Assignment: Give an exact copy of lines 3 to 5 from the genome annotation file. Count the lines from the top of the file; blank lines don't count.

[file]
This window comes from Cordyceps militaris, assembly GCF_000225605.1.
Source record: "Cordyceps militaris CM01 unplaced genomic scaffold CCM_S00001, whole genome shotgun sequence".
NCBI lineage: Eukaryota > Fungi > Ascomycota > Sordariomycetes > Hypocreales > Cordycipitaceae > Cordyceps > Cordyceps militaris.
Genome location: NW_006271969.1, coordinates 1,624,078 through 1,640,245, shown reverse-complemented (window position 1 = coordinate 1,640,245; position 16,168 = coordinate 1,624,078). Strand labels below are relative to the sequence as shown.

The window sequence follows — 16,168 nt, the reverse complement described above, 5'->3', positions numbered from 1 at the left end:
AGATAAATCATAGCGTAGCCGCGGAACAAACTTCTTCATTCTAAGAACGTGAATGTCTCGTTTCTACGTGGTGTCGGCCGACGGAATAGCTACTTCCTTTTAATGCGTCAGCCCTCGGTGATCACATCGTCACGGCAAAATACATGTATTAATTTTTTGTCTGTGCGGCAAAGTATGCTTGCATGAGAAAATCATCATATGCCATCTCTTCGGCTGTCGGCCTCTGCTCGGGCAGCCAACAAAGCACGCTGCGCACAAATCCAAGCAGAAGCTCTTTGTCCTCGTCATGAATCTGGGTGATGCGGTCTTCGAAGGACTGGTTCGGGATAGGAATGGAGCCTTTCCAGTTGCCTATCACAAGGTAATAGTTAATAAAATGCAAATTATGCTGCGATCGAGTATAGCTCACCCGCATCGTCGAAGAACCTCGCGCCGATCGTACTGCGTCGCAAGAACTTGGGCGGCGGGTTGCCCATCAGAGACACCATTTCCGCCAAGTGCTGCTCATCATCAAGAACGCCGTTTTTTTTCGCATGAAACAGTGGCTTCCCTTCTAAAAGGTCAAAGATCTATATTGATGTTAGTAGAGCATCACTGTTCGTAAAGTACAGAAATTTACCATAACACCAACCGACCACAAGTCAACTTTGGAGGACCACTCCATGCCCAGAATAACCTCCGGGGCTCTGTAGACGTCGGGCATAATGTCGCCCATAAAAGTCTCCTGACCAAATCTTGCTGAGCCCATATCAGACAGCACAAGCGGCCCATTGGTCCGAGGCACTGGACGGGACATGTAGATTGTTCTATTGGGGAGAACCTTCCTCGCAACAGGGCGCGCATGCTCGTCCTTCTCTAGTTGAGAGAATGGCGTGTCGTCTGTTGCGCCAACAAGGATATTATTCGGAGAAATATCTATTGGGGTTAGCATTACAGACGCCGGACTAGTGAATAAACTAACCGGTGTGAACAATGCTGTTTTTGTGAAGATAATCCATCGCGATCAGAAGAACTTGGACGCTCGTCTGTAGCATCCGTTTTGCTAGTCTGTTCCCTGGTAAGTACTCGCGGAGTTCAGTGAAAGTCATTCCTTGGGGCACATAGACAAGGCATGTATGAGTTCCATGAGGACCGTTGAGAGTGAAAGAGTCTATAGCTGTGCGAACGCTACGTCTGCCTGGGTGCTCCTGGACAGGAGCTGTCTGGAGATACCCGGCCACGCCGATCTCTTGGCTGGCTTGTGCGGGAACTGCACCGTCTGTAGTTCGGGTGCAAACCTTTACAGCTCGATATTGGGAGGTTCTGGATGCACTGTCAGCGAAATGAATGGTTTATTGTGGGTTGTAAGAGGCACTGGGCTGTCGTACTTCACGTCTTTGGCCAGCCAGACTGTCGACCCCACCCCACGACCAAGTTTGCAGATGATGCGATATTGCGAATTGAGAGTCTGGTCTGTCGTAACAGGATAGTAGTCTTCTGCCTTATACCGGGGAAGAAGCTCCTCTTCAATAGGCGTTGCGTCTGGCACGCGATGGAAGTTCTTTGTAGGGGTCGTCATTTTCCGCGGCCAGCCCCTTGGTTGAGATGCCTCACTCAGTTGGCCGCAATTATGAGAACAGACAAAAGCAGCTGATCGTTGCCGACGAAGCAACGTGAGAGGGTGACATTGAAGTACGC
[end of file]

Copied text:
NCBI lineage: Eukaryota > Fungi > Ascomycota > Sordariomycetes > Hypocreales > Cordycipitaceae > Cordyceps > Cordyceps militaris.
Genome location: NW_006271969.1, coordinates 1,624,078 through 1,640,245, shown reverse-complemented (window position 1 = coordinate 1,640,245; position 16,168 = coordinate 1,624,078). Strand labels below are relative to the sequence as shown.

The window sequence follows — 16,168 nt, the reverse complement described above, 5'->3', positions numbered from 1 at the left end: